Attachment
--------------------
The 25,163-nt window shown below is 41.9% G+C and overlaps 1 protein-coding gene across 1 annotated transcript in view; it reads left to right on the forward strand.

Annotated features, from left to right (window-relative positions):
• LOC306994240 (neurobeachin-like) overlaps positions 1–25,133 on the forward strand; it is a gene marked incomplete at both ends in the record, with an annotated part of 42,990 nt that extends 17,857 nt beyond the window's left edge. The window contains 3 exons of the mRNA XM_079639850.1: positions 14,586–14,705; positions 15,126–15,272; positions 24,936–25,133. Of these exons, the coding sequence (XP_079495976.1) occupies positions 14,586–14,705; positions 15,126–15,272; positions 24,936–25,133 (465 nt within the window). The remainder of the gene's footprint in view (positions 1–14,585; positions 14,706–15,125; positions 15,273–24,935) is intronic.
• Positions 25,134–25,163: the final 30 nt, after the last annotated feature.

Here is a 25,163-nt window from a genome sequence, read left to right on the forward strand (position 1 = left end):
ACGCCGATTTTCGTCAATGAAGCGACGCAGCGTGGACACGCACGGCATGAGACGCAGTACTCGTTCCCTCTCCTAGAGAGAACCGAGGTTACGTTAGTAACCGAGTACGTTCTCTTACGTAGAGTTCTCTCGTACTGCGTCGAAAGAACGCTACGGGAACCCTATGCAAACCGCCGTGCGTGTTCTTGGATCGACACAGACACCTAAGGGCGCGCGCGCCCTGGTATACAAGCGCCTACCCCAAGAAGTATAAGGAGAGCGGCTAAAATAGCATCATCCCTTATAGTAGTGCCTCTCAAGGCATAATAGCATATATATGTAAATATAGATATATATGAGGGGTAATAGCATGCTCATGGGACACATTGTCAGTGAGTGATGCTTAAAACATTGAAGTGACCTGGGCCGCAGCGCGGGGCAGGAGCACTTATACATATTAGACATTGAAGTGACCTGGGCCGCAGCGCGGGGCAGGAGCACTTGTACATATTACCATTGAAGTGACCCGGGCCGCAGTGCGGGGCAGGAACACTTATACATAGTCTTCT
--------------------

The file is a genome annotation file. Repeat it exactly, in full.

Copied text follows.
The 25,163-nt window shown below is 41.9% G+C and overlaps 1 protein-coding gene across 1 annotated transcript in view; it reads left to right on the forward strand.

Annotated features, from left to right (window-relative positions):
• LOC306994240 (neurobeachin-like) overlaps positions 1–25,133 on the forward strand; it is a gene marked incomplete at both ends in the record, with an annotated part of 42,990 nt that extends 17,857 nt beyond the window's left edge. The window contains 3 exons of the mRNA XM_079639850.1: positions 14,586–14,705; positions 15,126–15,272; positions 24,936–25,133. Of these exons, the coding sequence (XP_079495976.1) occupies positions 14,586–14,705; positions 15,126–15,272; positions 24,936–25,133 (465 nt within the window). The remainder of the gene's footprint in view (positions 1–14,585; positions 14,706–15,125; positions 15,273–24,935) is intronic.
• Positions 25,134–25,163: the final 30 nt, after the last annotated feature.

Here is a 25,163-nt window from a genome sequence, read left to right on the forward strand (position 1 = left end):
ACGCCGATTTTCGTCAATGAAGCGACGCAGCGTGGACACGCACGGCATGAGACGCAGTACTCGTTCCCTCTCCTAGAGAGAACCGAGGTTACGTTAGTAACCGAGTACGTTCTCTTACGTAGAGTTCTCTCGTACTGCGTCGAAAGAACGCTACGGGAACCCTATGCAAACCGCCGTGCGTGTTCTTGGATCGACACAGACACCTAAGGGCGCGCGCGCCCTGGTATACAAGCGCCTACCCCAAGAAGTATAAGGAGAGCGGCTAAAATAGCATCATCCCTTATAGTAGTGCCTCTCAAGGCATAATAGCATATATATGTAAATATAGATATATATGAGGGGTAATAGCATGCTCATGGGACACATTGTCAGTGAGTGATGCTTAAAACATTGAAGTGACCTGGGCCGCAGCGCGGGGCAGGAGCACTTATACATATTAGACATTGAAGTGACCTGGGCCGCAGCGCGGGGCAGGAGCACTTGTACATATTACCATTGAAGTGACCCGGGCCGCAGTGCGGGGCAGGAACACTTATACATAGTCTTCT